Hi Fabian, On Di 03 Jun 2014 14:36:00 CEST, Fabian Greffrath wrote:
The MATE desktop environment is a fork of what was formerly known as the GNOME v2 desktop environment. The MATE upstream developers have performed a really good job in integrating the old GNOME code with latest technologies like DConf an GSettings. The next upcoming releasePlease don't get me wrong, but I am still not sure if this tremendous effort would not have been better invested in "GNOME Classic" or "GNOME flashback" instead of creating (and packaging) another fork. Speaking of packages, how does e.g. mate-panel 1.8 differentiate from gnome-panel 3.8?
Please test that yourself. The MATE panel is quite similar to the GNOMEv2 panel. When I switched from GNOMEv2 to GNOMEv3 classic, I sort of missed several configuration options around panels. With MATE these options have come back now.
of MATE (which will be the 1.10 series) will also have GTK3 support (if things go well!). During the last 6 months several people have worked on the provisioning of MATE packages in Debian.Same question for other packages: If e.g. engrampa 1.10 (MATE's pendant to file-roller, the archive utility) gets ported to GTK3 and features DConf and GSettings support, how does it differentiate from GNOME's file-roller? Why not rather use the original actually?
The MATE desktop consists of several components that closely interact with each other. Only those GNOMEv2 components absolutely necessary got forked by the MATE project. Updating to newer backend technologies like dconf, gsettings or gtk3 is simply about moving with time and development of shared libraries.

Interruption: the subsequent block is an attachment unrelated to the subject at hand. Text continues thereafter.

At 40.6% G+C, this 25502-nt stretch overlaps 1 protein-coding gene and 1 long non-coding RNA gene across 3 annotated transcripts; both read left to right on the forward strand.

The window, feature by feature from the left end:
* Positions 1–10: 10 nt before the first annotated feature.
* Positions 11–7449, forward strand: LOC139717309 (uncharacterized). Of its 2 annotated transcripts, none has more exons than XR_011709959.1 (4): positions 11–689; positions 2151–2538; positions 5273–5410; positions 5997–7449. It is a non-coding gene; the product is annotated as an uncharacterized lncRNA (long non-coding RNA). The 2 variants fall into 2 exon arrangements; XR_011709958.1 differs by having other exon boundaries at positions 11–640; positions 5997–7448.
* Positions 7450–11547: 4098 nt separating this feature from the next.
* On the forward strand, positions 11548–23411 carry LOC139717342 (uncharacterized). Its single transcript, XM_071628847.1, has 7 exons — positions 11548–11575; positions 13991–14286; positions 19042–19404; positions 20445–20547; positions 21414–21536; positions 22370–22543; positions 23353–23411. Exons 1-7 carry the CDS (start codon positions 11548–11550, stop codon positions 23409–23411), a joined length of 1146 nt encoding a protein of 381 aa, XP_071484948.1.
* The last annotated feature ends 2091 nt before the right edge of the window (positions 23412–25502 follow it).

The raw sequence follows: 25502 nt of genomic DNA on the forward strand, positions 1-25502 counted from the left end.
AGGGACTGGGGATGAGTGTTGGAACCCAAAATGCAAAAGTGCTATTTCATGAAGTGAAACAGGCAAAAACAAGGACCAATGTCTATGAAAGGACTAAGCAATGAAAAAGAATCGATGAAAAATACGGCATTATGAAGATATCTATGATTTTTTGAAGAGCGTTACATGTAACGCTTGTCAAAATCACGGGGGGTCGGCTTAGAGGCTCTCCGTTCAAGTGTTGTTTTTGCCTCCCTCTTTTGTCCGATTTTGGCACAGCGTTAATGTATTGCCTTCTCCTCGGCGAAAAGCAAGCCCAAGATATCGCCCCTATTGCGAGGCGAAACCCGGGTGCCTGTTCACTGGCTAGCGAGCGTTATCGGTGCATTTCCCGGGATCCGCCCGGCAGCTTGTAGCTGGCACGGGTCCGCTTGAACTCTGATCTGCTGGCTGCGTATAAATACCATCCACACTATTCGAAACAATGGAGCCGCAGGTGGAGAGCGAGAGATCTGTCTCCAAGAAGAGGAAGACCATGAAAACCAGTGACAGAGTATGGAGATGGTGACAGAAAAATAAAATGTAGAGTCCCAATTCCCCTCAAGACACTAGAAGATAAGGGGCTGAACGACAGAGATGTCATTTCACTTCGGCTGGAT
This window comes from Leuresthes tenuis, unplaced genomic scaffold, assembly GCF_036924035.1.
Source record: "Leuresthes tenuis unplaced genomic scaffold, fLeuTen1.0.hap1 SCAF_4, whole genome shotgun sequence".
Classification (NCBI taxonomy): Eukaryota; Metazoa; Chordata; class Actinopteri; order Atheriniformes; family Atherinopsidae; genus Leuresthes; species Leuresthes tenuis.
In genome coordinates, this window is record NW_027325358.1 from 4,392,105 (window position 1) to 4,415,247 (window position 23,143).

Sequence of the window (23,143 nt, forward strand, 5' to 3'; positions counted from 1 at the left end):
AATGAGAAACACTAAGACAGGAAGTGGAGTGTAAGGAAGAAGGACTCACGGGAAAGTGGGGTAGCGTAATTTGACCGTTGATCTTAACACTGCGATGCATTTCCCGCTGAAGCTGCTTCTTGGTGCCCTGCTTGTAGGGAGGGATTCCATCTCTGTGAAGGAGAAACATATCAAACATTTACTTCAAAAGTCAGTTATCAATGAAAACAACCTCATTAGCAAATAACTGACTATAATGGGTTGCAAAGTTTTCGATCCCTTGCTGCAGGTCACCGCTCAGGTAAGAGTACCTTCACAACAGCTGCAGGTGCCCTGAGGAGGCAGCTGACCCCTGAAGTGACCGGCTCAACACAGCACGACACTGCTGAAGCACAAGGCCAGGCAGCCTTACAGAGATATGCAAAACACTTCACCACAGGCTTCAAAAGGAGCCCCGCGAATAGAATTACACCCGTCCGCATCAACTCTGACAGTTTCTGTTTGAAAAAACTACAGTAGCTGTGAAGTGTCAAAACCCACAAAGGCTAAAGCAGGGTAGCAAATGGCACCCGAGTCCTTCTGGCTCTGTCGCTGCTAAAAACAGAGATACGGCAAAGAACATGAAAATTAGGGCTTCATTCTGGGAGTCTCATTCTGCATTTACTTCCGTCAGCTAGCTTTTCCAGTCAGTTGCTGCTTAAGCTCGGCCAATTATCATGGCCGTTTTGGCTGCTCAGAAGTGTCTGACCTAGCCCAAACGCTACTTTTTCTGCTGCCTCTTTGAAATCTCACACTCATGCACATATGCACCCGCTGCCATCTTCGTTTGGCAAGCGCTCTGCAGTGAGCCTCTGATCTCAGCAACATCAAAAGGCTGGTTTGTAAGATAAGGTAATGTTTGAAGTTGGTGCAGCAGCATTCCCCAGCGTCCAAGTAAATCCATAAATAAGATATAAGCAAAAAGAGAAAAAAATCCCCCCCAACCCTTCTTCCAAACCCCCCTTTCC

It's like propping up a VW T3. The appearance stays, but the engine under the hood got quite refurbished.
Again, I don't want to degrade the MATE project or your packaging effort, not at all. But my questions and concerns are serious. I still do not get the point of the whole MATE desktop now that it tries to run behind and catch up with GNOME again.
Let me name you several of my personal reasons for giving so much time into packaging MATE (several tens of hours during the last six months):
o MATE works perfectly in X2Go sessions (remote desktop solution for Linux servers),
[Note that I am member of the X2Go upstream development team...] o MATE scales well without graphical hardware acceleration o The resources footprint is much smaller than that of GNOMEv3o Many of my customers run GNOMEv2 on Debian squeeze. Many users don't want to change. With MATE, I can provide a desktop shell that allows smooth migration
of those customer setups without enforcing too much change on users. o GNOME classic/fallback/flashback has become obsolete by upstream AFAIKThere are goods and bads about forked code. GNOMEv3 is a completely different product compared to GNOMEv2. So, a fork at that time, like it was done by the MATE people, absolutely made sense (to me).
If a group of devs comes together and they do a good job in maintaining the code, then a fork certainly is a way to go.
And to my impression, the MATE upstream team does a really GREAT job!!! I have been working with them closely together for the last six months and the interaction has been really good and also very professional.
Greets, Mike -- DAS-NETZWERKTEAM mike gabriel, herweg 7, 24357 fleckeby fon: +49 (1520) 1976 148 GnuPG Key ID 0x25771B31 mail: firstname.lastname@example.org, http://das-netzwerkteam.de freeBusy: https://mail.das-netzwerkteam.de/freebusy/m.gabriel%40das-netzwerkteam.de.xfb
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